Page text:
In view of these criticisms, Geeslin was at pains to emphasize to commissioners that the sprawling new facility wouldn’t suck away resources from clinics elsewhere. It would be used only “to the extent that it makes sense and there needs to be highly specialized care,” he said.
Geeslin defended the Sears location as “a central place that’s equally accessible whether you’re living in Jonestown out west, or in Manor, or Pflugerville, or down in Del Valle.” He added, however, that “the vast majority of what we do is going to be pushed out into our health and wellness center expansion sites in Eastern Travis County…The priority is to push the primary care, the dental care, and as much services as possible out to where people are.”
Central Health could provide more clarity about which services it will install in the new Sears building after completing a system-of-care study next year. It has hired an outside consultant to conduct that study at a cost of up to $494,000, funded by the Episcopal Health Foundation through a grant to Central Health.
The contracted firm, Guidehouse Inc., will evaluate the services that Central Health is currently providing, identify gaps and disparities, and make forecasts about future demand that will inform efforts to expand or consolidate.
But in the meantime Central Health is also planning for the possibility that it might not be able to use all the space at its expansive new headquarters. In its recent bond auction, Central Health sold the debt for the Sears building as a taxable bond—unlike the bond for the new clinics, which was tax-exempt—so that it could lease out parts of the building to commercial tenants.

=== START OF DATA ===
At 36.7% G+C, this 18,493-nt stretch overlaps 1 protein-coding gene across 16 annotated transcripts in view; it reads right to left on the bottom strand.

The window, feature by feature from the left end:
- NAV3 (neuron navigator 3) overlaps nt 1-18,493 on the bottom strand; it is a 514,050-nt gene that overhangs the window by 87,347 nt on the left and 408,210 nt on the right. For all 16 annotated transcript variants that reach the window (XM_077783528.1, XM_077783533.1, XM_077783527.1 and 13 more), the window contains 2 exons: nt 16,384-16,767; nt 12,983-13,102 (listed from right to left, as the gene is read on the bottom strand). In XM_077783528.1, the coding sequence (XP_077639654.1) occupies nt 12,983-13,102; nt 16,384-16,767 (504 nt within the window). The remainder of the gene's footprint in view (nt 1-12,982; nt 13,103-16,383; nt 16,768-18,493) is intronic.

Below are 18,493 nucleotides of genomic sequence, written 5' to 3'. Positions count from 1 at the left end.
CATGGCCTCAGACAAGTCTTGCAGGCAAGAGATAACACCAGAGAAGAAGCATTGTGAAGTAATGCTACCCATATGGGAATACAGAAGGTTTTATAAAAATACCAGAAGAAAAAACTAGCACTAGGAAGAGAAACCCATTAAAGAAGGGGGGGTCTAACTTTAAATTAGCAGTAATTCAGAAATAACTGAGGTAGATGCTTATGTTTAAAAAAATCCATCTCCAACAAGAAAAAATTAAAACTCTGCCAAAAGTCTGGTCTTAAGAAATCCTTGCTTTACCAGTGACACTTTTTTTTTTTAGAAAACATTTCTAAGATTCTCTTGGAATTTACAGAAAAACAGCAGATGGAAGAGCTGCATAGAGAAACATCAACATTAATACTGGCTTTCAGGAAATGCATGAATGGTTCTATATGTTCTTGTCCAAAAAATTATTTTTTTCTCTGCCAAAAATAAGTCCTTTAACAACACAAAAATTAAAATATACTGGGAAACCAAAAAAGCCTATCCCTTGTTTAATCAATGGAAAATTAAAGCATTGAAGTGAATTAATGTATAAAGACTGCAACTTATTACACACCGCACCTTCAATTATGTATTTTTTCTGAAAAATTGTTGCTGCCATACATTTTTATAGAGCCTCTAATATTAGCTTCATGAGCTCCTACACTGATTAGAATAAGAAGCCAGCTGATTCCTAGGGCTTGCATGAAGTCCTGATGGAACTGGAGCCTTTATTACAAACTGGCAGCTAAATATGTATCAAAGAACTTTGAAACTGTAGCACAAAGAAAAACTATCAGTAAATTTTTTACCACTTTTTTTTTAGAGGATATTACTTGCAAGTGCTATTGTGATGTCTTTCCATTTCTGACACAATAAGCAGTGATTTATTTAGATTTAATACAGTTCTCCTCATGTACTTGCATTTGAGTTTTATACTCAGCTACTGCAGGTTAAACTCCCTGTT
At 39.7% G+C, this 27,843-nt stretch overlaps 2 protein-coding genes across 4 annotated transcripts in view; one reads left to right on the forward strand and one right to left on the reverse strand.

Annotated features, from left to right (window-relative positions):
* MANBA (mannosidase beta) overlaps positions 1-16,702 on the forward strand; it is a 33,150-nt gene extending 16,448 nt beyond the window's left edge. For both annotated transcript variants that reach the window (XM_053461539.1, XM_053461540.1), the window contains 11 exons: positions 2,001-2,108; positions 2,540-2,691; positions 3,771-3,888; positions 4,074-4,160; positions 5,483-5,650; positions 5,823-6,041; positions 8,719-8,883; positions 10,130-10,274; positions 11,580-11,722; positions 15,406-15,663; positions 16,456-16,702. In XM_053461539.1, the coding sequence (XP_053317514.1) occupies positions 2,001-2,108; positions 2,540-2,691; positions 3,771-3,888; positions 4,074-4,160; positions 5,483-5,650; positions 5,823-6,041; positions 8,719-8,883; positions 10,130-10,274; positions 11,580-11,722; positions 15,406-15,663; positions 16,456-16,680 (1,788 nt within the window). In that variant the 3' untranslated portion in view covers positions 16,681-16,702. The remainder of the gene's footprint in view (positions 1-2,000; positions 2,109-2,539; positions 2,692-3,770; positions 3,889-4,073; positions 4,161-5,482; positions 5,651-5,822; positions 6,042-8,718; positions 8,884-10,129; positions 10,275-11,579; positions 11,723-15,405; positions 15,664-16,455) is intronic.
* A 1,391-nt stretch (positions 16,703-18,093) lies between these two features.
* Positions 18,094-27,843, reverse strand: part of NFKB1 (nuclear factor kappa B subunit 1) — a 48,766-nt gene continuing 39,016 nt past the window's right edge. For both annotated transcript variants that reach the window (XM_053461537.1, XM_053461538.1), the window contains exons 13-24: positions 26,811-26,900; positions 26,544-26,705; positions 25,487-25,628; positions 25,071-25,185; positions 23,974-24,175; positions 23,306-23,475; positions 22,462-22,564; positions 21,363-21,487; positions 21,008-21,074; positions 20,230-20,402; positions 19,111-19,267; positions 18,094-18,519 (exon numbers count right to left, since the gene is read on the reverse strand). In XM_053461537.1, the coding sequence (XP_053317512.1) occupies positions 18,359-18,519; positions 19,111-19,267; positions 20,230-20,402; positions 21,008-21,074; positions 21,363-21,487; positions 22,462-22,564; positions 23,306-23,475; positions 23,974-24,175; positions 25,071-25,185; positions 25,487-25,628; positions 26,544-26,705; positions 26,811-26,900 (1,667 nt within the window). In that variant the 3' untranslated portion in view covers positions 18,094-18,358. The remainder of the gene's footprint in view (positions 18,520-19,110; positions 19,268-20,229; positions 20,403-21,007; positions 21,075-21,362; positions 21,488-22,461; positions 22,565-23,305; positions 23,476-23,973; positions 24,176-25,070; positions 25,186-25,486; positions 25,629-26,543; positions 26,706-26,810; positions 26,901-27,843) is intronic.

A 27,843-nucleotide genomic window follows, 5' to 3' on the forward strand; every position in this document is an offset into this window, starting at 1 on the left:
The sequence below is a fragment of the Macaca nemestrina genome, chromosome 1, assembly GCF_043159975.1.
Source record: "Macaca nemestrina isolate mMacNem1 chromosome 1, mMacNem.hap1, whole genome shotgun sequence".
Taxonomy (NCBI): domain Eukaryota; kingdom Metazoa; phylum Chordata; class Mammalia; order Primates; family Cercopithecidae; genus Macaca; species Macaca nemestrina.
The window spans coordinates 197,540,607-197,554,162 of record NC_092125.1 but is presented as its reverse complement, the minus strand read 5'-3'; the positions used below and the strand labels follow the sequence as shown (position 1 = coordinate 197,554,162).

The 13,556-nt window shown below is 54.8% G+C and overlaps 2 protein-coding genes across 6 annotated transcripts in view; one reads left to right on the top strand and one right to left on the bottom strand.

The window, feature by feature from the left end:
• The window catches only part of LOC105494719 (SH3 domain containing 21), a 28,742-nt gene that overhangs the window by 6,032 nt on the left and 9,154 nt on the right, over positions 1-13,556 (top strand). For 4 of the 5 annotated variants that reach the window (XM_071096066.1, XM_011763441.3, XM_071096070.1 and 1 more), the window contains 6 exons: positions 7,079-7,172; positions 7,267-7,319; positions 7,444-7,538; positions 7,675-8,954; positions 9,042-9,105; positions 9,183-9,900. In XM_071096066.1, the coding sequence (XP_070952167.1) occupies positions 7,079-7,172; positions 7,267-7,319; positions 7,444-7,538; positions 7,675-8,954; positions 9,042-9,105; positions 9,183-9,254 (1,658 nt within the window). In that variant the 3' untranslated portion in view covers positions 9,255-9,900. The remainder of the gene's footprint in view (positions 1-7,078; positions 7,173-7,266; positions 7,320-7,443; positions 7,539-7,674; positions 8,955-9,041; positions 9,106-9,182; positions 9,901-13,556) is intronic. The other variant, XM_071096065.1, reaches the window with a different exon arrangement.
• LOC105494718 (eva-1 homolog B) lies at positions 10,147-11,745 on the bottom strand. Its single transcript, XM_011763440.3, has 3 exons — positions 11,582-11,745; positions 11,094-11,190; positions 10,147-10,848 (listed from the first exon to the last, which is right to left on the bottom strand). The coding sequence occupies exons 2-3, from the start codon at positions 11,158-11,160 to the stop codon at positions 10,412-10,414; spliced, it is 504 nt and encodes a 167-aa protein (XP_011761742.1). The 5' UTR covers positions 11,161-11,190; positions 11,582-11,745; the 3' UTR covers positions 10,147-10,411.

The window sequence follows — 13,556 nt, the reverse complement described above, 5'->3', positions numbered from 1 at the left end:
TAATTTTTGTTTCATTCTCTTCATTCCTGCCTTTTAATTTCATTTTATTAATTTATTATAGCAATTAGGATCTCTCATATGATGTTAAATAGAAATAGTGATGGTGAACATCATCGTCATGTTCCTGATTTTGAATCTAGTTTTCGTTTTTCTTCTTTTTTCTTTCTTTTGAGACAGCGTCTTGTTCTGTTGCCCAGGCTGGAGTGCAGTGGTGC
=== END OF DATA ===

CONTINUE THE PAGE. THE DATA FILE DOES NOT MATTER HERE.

“The reason that we sold one bond taxably has to do with private use and private activity that potentially could occur in the administrative building in terms of leasing, sub-leasing, etc.,” said Blake Roberts of PFM Financial Advisors, who acted as a financial advisor on the bond sale.
“Out of an abundance of caution, after working with tax council, the decision was made to sell those bonds taxably to provide flexibility to Central Health for future use,” he told the Travis County Commissioners Court.
Likewise, Central Health Board Chair Sherri Greenberg said August 23rd, “We had to do those (certificates) taxable because there could be some, what we call, private activity to that. It’s IRS regulations.”